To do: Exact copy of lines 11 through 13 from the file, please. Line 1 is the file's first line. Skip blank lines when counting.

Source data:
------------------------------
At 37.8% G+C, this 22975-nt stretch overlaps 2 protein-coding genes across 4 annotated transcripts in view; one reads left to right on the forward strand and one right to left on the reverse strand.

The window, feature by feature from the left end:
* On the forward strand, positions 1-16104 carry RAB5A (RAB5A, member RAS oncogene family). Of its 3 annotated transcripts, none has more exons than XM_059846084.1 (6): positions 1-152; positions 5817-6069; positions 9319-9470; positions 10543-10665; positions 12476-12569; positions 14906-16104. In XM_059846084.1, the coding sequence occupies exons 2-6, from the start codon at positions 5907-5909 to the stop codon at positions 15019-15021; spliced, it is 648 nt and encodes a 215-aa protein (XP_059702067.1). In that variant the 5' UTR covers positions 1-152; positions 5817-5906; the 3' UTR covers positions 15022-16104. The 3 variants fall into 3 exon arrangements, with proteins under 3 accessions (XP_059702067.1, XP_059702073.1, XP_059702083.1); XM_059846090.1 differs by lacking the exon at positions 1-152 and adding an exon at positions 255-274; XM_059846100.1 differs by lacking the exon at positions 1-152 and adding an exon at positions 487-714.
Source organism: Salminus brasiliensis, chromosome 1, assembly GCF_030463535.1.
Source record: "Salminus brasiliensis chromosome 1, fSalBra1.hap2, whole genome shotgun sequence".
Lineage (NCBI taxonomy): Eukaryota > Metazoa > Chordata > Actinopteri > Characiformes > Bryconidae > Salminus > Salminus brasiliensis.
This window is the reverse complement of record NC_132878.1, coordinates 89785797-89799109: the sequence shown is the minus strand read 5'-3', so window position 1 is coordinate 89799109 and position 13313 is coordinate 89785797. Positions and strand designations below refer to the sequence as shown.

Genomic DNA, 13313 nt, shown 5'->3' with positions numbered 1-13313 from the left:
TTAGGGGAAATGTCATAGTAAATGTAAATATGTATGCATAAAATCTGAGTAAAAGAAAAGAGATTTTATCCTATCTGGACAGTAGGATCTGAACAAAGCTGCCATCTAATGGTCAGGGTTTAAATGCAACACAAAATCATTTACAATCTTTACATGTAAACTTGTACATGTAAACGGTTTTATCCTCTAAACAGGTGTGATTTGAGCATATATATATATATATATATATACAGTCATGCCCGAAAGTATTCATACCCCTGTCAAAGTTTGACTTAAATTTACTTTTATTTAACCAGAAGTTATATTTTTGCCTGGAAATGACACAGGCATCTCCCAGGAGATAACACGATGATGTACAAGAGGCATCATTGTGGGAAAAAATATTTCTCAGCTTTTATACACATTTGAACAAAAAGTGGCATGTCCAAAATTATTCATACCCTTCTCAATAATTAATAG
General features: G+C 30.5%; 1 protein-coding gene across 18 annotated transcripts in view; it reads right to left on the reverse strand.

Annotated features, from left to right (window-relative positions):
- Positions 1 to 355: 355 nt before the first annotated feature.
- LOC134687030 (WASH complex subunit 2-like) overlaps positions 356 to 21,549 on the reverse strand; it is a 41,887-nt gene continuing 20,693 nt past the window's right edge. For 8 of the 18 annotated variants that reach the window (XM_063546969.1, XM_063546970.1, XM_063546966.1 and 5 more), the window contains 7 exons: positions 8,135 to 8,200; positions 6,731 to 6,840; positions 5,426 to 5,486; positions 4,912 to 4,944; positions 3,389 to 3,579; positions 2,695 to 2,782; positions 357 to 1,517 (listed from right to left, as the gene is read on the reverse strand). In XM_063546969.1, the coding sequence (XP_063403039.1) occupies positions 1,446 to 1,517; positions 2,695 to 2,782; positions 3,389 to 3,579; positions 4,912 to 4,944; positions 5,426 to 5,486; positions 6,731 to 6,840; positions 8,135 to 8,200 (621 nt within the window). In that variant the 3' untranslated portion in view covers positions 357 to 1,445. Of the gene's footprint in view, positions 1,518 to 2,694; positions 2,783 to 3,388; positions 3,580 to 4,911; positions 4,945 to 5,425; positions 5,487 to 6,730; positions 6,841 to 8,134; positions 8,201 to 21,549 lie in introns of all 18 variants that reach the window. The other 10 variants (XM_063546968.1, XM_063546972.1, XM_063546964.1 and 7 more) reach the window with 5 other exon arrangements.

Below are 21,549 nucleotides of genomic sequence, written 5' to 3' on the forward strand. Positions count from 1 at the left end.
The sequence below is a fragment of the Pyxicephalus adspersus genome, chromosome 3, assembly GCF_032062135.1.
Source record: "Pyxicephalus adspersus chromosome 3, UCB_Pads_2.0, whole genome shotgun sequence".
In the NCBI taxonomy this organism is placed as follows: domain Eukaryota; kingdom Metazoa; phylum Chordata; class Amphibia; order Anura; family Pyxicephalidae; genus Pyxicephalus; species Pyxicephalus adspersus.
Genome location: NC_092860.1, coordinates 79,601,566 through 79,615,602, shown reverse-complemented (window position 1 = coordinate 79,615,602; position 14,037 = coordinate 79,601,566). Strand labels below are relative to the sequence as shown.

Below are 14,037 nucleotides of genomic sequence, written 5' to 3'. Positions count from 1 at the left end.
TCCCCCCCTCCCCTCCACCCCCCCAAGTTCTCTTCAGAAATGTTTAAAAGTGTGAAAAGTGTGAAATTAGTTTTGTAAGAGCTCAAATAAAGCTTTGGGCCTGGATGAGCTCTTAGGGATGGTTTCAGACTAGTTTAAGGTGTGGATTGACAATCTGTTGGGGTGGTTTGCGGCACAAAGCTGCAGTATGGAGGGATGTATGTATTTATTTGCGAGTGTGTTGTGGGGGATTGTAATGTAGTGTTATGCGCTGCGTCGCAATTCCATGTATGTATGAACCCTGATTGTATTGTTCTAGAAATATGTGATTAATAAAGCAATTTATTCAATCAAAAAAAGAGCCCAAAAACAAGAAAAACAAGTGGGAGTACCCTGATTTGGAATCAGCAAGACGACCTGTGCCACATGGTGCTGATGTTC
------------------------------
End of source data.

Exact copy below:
Annotated features, from left to right (window-relative positions):
- Positions 1 to 355: 355 nt before the first annotated feature.
- LOC134687030 (WASH complex subunit 2-like) overlaps positions 356 to 21,549 on the reverse strand; it is a 41,887-nt gene continuing 20,693 nt past the window's right edge. For 8 of the 18 annotated variants that reach the window (XM_063546969.1, XM_063546970.1, XM_063546966.1 and 5 more), the window contains 7 exons: positions 8,135 to 8,200; positions 6,731 to 6,840; positions 5,426 to 5,486; positions 4,912 to 4,944; positions 3,389 to 3,579; positions 2,695 to 2,782; positions 357 to 1,517 (listed from right to left, as the gene is read on the reverse strand). In XM_063546969.1, the coding sequence (XP_063403039.1) occupies positions 1,446 to 1,517; positions 2,695 to 2,782; positions 3,389 to 3,579; positions 4,912 to 4,944; positions 5,426 to 5,486; positions 6,731 to 6,840; positions 8,135 to 8,200 (621 nt within the window). In that variant the 3' untranslated portion in view covers positions 357 to 1,445. Of the gene's footprint in view, positions 1,518 to 2,694; positions 2,783 to 3,388; positions 3,580 to 4,911; positions 4,945 to 5,425; positions 5,487 to 6,730; positions 6,841 to 8,134; positions 8,201 to 21,549 lie in introns of all 18 variants that reach the window. The other 10 variants (XM_063546968.1, XM_063546972.1, XM_063546964.1 and 7 more) reach the window with 5 other exon arrangements.